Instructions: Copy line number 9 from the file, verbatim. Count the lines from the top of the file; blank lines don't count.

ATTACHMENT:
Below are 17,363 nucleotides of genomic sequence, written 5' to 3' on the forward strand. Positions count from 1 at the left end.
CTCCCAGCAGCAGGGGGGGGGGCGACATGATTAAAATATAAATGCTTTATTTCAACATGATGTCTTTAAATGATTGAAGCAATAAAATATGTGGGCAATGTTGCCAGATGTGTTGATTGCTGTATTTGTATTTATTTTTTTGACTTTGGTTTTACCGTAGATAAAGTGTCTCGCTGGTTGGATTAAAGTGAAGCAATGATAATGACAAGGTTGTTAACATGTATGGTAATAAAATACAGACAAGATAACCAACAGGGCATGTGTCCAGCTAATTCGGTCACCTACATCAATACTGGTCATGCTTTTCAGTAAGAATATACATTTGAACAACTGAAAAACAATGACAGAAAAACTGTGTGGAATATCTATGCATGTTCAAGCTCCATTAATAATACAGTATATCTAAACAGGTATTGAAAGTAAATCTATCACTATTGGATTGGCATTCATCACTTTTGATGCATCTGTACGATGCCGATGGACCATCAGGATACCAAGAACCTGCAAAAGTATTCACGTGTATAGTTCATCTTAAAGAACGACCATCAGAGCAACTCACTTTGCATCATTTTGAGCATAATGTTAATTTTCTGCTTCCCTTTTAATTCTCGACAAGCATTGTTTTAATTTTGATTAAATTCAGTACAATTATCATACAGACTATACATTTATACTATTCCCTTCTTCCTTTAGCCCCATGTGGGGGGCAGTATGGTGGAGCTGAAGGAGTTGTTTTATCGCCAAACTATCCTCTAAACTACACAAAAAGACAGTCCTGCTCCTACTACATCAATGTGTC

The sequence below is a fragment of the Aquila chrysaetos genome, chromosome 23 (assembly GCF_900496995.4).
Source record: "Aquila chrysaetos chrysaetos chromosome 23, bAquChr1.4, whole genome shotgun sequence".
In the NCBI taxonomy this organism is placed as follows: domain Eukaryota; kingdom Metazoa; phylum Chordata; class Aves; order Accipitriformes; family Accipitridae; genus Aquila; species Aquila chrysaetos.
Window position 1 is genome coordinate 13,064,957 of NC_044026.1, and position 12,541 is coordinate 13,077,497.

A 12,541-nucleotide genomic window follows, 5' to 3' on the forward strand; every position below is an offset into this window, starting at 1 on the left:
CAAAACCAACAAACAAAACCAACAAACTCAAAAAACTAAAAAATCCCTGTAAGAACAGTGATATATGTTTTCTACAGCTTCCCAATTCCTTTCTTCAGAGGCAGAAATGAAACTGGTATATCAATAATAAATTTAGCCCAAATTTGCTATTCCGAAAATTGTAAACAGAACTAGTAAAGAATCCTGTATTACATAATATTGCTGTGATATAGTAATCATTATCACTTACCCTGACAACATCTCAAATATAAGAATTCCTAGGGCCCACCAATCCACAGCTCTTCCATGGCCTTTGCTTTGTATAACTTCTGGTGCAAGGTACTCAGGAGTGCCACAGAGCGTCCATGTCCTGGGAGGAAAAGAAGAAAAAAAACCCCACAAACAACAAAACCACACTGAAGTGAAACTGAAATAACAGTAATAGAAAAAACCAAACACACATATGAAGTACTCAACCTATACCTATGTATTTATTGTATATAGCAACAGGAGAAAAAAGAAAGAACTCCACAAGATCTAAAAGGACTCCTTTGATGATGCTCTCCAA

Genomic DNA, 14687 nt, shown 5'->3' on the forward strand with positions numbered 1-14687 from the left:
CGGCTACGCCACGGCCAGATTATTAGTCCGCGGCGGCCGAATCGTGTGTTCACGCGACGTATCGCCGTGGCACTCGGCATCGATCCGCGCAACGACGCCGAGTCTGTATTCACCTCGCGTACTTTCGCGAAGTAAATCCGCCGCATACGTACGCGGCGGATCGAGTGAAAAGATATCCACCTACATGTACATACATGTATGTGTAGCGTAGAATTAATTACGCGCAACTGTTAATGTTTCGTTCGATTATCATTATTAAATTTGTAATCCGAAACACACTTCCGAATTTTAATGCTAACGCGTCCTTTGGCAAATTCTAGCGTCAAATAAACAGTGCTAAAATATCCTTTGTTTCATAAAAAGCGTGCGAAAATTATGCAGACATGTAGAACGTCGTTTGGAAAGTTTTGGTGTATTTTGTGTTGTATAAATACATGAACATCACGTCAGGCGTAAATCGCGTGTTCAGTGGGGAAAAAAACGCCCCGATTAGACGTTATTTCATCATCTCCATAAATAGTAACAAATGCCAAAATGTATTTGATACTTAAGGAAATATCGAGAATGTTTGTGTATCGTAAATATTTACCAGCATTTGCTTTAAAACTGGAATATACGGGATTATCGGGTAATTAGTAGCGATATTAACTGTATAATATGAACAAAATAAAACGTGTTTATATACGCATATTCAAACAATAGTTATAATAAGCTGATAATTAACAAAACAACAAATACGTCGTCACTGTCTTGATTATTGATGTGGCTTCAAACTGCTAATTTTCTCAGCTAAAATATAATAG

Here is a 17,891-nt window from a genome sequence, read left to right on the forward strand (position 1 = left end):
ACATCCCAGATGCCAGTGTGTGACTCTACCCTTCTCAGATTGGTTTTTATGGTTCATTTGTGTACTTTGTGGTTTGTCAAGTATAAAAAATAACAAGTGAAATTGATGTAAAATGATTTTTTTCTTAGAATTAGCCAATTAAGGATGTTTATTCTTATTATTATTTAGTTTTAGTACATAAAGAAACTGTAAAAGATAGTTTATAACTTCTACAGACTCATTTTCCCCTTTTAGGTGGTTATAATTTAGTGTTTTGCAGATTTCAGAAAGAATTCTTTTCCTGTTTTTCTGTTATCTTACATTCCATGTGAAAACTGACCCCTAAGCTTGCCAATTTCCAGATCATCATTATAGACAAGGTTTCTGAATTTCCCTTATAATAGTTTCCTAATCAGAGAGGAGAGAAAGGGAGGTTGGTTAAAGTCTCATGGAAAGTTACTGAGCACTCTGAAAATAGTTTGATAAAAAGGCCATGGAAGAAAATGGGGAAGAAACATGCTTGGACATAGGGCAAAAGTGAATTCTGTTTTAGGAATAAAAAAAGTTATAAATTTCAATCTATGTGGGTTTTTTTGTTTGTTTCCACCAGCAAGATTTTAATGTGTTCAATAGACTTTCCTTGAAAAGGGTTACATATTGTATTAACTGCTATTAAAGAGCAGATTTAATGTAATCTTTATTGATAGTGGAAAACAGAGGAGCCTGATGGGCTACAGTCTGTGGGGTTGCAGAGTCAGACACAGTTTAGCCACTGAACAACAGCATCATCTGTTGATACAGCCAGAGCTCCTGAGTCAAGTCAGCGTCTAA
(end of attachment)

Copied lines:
Genomic DNA, 14687 nt, shown 5'->3' on the forward strand with positions numbered 1-14687 from the left: